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The title of this article is:

High-ranking House Democrat dealt surprise defeat at polls

According to this dictionary,I figure the verb deal means this sense:

  1. (transitive)

    to give (a blow) to (someone); inflict

As it's just a heading of that article, I can't figure how exactly I should use the verb deal for this sense. Which one(s) following are correct?

  1. High-ranking House Democrat is dealt surprise defeat at polls.

  2. They dealt surprise defeat on High-ranking House Democrat at polls

  3. They dealt a humiliating defeat on the home team.

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    This use of deal is headlinese. It's perfectly grammatical and understandable, but I would not use it except in a headline. The first two of your examples are also headlinese, as you can tell from the missing article because "surprise defeat". Your third example is more normal, but I would use "to" rather than "on".
    – Colin Fine
    Commented Jun 27, 2018 at 9:07

2 Answers 2

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To be dealt something is to have it be given to you, as a card dealer deals a hand to a player; just as the player does not select the cards, you do not choose what has been dealt to you. It is typically something bad.

They were dealt a financial setback when the car broke down, the heater failed, and the roof began to leak all in the same week.

They dealt him a great disservice by revealing to a competitor several of his proprietary algorithms.

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I would read it like this:

A high-ranking House Democrat is dealt a surprise defeat at the polls.

Little things like articles and different forms of the verb "to be" are often omitted in news article titles for the purposes of making things shorter and more to to the point. Notice that even though I wrote is dealt, we all understand that the whole situation is actually past-tense and it should really read was dealt. Once again, keeping the situation present-tense makes it sound more dramatic as is very typical for news article titles. This style of written English is called headlinese.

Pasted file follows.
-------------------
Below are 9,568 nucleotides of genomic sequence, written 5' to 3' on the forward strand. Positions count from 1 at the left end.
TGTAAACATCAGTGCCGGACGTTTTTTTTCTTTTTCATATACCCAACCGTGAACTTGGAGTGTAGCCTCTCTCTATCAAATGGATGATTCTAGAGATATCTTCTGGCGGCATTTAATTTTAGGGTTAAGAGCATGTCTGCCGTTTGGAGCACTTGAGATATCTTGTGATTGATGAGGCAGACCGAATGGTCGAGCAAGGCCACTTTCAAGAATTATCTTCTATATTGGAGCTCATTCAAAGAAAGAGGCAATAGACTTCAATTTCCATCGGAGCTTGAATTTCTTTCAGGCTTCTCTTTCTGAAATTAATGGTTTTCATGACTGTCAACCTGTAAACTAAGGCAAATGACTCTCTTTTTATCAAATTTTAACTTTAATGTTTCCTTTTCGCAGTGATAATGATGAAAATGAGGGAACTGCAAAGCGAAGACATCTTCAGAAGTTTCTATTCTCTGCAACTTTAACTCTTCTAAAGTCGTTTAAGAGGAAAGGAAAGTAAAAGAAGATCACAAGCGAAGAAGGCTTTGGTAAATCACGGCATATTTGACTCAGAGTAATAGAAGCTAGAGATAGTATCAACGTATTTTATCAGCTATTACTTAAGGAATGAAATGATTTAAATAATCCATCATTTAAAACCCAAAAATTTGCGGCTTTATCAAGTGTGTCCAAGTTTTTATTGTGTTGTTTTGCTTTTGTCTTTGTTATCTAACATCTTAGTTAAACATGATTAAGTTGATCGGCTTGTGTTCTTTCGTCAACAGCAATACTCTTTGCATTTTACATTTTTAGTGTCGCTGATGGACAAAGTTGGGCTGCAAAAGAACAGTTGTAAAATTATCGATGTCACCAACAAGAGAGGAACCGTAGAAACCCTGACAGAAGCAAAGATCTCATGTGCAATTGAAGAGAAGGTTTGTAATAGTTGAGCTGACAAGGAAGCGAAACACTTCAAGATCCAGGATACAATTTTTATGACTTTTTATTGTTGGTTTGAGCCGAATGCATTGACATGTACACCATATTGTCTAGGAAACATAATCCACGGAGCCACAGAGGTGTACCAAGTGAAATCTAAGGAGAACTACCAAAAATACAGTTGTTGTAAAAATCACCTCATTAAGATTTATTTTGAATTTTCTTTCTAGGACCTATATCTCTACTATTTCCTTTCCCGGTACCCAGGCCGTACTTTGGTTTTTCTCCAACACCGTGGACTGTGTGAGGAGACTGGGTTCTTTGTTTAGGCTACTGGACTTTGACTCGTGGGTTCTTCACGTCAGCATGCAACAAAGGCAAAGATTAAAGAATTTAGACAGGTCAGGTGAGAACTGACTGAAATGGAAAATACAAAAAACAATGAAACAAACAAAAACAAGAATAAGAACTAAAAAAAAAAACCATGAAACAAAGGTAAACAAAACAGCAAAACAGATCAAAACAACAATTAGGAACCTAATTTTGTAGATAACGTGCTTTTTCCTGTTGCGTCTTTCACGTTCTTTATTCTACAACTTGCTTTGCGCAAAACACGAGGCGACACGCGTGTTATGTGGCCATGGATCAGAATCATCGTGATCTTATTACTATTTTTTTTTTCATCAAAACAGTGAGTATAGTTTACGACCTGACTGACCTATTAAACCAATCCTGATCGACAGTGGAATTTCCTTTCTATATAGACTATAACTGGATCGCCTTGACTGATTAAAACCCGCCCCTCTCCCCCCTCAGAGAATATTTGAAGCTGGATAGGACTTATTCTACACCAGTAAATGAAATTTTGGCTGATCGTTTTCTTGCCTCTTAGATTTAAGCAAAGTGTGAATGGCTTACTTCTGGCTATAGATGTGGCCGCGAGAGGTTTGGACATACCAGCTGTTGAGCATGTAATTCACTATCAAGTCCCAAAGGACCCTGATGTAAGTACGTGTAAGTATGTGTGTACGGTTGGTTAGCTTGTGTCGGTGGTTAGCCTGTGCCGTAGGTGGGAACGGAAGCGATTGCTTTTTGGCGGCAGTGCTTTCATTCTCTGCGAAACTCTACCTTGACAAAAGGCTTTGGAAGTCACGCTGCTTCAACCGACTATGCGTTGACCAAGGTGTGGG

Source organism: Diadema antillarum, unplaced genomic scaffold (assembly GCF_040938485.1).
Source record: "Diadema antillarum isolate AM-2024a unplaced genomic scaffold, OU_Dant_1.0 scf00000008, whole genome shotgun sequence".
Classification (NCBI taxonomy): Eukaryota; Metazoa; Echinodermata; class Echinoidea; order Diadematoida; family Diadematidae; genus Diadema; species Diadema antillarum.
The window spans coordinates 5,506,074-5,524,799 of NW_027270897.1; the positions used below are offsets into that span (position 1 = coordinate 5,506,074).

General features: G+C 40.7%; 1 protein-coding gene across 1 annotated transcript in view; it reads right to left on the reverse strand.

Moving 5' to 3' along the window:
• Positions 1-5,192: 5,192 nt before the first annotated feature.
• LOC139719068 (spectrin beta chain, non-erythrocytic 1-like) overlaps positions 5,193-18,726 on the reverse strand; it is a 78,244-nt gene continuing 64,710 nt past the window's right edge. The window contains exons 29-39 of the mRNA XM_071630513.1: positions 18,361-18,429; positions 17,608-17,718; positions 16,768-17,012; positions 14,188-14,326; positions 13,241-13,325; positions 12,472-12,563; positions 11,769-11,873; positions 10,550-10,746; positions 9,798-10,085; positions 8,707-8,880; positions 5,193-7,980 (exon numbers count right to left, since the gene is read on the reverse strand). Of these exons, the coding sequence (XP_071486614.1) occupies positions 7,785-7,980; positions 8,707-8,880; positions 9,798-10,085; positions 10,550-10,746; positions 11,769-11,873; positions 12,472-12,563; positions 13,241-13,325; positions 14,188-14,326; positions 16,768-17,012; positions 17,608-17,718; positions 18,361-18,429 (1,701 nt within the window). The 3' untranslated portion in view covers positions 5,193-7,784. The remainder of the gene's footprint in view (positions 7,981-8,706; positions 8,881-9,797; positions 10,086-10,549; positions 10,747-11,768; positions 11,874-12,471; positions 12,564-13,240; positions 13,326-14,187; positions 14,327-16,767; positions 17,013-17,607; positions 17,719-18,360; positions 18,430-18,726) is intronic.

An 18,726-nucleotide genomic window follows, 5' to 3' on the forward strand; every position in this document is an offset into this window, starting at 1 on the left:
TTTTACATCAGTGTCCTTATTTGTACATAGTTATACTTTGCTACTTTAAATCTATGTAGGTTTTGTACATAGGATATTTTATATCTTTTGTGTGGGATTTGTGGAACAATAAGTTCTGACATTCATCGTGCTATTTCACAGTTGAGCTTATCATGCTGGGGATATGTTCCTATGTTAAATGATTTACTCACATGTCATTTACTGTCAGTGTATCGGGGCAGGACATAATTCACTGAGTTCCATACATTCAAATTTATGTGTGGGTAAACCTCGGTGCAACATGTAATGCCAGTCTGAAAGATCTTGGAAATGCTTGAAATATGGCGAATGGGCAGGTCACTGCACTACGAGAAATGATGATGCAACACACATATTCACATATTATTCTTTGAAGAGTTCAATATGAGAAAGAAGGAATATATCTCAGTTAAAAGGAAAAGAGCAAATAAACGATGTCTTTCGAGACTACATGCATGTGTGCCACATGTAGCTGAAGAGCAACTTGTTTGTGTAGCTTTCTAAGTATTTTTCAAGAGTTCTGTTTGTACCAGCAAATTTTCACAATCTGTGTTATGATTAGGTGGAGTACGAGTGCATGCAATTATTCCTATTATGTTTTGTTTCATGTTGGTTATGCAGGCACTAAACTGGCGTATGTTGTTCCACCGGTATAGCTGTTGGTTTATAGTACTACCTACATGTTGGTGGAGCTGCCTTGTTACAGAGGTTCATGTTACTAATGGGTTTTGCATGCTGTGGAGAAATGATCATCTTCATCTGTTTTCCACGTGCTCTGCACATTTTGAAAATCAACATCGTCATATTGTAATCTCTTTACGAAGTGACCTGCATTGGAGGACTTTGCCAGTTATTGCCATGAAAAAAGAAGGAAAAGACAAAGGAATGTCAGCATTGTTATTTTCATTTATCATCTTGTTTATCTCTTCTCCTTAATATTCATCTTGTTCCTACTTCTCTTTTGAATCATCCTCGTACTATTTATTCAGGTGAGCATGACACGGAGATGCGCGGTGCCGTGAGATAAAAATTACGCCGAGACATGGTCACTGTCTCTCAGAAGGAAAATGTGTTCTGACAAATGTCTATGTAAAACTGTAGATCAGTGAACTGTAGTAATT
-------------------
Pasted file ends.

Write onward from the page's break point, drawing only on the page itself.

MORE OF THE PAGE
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  • Thanks for the answer! I'd also like to know how to put this usage of deal into a sentence. I've tried to put it into those sentences in my answer, but I am not sure if I use it correctly. The reason why I ask this is that I couldn't find more examples to demonstrate this usage. Appreciate if you can elaborate it. Thanks!
    – dan
    Commented Jun 27, 2018 at 9:30
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    Well, you deal a defeat to somebody: They dealt a surprise defeat to a high-ranking House Democrat at the polls. They dealt a humiliating defeat to the home team. In terms of grammar, the closest thing to the expression in question that you can find in dictionaries would be the idiom to deal a death blow to someone: idioms.thefreedictionary.com/deal+a+death+blow Commented Jun 27, 2018 at 9:39
  • as I see deal it a death blow, can I say They dealt the home team a surprise defeat.?
    – dan
    Commented Jun 27, 2018 at 10:07
  • Grammatically, it's probably fine. However, I'm not sure if it's very idiomatic. Commented Jun 27, 2018 at 10:23

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